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"Good faith" defence fails in NCA claim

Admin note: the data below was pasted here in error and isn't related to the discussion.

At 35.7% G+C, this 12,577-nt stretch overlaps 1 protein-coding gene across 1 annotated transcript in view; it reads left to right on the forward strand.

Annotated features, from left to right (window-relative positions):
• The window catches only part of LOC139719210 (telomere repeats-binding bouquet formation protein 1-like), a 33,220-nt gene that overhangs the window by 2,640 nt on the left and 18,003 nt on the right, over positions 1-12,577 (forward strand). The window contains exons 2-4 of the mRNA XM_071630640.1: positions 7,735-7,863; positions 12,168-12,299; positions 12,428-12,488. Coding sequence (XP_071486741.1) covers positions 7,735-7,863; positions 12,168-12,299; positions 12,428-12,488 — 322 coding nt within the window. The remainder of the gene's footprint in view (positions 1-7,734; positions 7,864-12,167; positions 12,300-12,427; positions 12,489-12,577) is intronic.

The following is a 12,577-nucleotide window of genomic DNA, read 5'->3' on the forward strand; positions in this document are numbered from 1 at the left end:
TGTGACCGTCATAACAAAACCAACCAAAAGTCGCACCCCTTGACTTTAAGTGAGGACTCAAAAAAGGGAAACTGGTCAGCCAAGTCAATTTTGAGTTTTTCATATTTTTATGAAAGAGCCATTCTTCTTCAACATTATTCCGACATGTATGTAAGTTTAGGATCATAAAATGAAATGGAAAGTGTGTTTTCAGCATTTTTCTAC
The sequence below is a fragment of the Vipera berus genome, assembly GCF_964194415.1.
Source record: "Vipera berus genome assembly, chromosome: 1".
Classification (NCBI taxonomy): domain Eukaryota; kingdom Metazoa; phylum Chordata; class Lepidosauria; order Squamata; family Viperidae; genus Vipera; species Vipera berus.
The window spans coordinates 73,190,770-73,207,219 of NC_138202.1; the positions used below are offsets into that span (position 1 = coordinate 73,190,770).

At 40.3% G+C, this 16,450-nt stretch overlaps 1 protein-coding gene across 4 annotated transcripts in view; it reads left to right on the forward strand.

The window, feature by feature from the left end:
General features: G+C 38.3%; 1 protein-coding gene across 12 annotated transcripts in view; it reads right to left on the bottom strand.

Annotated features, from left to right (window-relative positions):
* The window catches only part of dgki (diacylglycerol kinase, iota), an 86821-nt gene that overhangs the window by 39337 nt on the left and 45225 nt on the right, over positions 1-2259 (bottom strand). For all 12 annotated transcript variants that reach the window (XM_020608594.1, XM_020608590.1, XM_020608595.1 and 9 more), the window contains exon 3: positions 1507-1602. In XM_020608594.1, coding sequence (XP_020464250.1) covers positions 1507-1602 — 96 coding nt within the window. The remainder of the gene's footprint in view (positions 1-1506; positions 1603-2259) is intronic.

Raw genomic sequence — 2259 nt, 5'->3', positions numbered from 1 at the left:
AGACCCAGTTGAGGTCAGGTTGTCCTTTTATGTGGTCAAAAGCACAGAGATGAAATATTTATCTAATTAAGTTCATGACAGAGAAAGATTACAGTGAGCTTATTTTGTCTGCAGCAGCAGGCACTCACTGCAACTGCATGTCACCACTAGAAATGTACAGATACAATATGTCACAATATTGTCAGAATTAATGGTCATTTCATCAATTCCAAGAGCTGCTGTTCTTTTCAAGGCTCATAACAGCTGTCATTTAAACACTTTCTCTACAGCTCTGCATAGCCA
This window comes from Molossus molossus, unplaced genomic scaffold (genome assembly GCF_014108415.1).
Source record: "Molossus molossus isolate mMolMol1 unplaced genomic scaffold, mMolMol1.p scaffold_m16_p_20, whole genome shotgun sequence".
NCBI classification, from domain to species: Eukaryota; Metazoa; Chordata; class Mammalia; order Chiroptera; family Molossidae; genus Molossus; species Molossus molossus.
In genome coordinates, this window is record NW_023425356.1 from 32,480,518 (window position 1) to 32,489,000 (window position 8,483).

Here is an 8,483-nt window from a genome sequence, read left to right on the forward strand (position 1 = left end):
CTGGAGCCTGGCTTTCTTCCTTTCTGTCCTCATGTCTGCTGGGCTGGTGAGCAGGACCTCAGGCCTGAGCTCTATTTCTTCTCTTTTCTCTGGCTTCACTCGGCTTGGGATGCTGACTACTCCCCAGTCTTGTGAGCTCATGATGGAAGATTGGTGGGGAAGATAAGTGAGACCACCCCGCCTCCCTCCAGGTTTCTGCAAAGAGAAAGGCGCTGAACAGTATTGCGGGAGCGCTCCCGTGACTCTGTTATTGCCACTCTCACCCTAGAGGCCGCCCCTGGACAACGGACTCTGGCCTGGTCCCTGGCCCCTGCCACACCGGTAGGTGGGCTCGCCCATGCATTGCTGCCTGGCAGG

In NCA v Atkinson & Atkinson [2015] EWHC 1299 the National Crime Agency [NCA] made a claim for a civil recovery order in connection with a number of properties owned by Mr Atkinson. In the end, Mr Atkinson did not defend the Claim. However, one of the properties was held jointly by his wife Mrs Atkinson. She asserted that her interest in the property ought to be protected by section 266 (4) Proceeds of Crime Act 2002 which provides a defence to such a claim where property had been acquired in good faith. Mr Justice Coulson was in little doubt that her husband had acquired all of his property through unlawful conduct which included a mixture of drug dealing, money laundering and mortgage fraud. He also concluded in no uncertain terms that Mrs Atkinson had not even 'obtained' the property let alone in 'good faith'. He cited the difficulty (highlighted in the Brett Wilson LLP case of NCA v Amir Azam and others (No 2) [2014] EWHC 3573] for any Respondent in discharging the heavy burden imposed upon them in successful reliance of this statutory defence by concluding "this statutory scheme is designed to penalise even those who are themselves innocent of wrongdoing, provided that all the relevant POCA boxes can be ticked". This was perhaps not the optimum test for section 266 which is likely to be subjected to closer scrutiny by the Court of Appeal when it hears the appeal by the Respondent in the afore mentioned case of Azam in the Autumn.


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